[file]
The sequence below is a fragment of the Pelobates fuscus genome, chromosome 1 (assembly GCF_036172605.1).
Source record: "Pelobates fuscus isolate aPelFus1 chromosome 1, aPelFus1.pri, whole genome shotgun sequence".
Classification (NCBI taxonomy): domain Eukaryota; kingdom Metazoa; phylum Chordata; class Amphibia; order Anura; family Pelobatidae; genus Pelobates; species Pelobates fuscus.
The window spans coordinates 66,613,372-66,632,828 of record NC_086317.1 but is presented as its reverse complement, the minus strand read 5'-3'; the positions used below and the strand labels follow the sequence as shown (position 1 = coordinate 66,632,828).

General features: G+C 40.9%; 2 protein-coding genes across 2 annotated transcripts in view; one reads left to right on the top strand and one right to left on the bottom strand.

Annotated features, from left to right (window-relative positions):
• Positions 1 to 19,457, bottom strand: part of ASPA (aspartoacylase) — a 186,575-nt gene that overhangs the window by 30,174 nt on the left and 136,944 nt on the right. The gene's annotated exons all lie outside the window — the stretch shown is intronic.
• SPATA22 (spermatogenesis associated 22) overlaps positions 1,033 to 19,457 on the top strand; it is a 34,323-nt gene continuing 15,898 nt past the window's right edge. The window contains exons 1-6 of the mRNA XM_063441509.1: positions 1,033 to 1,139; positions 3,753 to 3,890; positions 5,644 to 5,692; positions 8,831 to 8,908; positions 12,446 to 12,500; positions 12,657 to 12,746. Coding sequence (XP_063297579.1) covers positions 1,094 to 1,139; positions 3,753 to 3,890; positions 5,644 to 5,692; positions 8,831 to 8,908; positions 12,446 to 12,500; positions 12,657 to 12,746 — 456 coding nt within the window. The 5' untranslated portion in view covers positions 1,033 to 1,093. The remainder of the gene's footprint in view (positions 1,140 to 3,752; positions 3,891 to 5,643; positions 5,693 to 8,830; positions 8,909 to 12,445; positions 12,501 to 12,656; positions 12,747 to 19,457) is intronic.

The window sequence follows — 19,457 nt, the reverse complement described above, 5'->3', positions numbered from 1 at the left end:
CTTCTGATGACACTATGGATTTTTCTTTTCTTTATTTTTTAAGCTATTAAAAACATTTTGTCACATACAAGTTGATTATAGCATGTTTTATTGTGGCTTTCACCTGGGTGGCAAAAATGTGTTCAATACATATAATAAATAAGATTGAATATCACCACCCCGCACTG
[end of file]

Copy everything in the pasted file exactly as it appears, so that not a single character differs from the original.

The sequence below is a fragment of the Pelobates fuscus genome, chromosome 1 (assembly GCF_036172605.1).
Source record: "Pelobates fuscus isolate aPelFus1 chromosome 1, aPelFus1.pri, whole genome shotgun sequence".
Classification (NCBI taxonomy): domain Eukaryota; kingdom Metazoa; phylum Chordata; class Amphibia; order Anura; family Pelobatidae; genus Pelobates; species Pelobates fuscus.
The window spans coordinates 66,613,372-66,632,828 of record NC_086317.1 but is presented as its reverse complement, the minus strand read 5'-3'; the positions used below and the strand labels follow the sequence as shown (position 1 = coordinate 66,632,828).

General features: G+C 40.9%; 2 protein-coding genes across 2 annotated transcripts in view; one reads left to right on the top strand and one right to left on the bottom strand.

Annotated features, from left to right (window-relative positions):
• Positions 1 to 19,457, bottom strand: part of ASPA (aspartoacylase) — a 186,575-nt gene that overhangs the window by 30,174 nt on the left and 136,944 nt on the right. The gene's annotated exons all lie outside the window — the stretch shown is intronic.
• SPATA22 (spermatogenesis associated 22) overlaps positions 1,033 to 19,457 on the top strand; it is a 34,323-nt gene continuing 15,898 nt past the window's right edge. The window contains exons 1-6 of the mRNA XM_063441509.1: positions 1,033 to 1,139; positions 3,753 to 3,890; positions 5,644 to 5,692; positions 8,831 to 8,908; positions 12,446 to 12,500; positions 12,657 to 12,746. Coding sequence (XP_063297579.1) covers positions 1,094 to 1,139; positions 3,753 to 3,890; positions 5,644 to 5,692; positions 8,831 to 8,908; positions 12,446 to 12,500; positions 12,657 to 12,746 — 456 coding nt within the window. The 5' untranslated portion in view covers positions 1,033 to 1,093. The remainder of the gene's footprint in view (positions 1,140 to 3,752; positions 3,891 to 5,643; positions 5,693 to 8,830; positions 8,909 to 12,445; positions 12,501 to 12,656; positions 12,747 to 19,457) is intronic.

The window sequence follows — 19,457 nt, the reverse complement described above, 5'->3', positions numbered from 1 at the left end:
CTTCTGATGACACTATGGATTTTTCTTTTCTTTATTTTTTAAGCTATTAAAAACATTTTGTCACATACAAGTTGATTATAGCATGTTTTATTGTGGCTTTCACCTGGGTGGCAAAAATGTGTTCAATACATATAATAAATAAGATTGAATATCACCACCCCGCACTG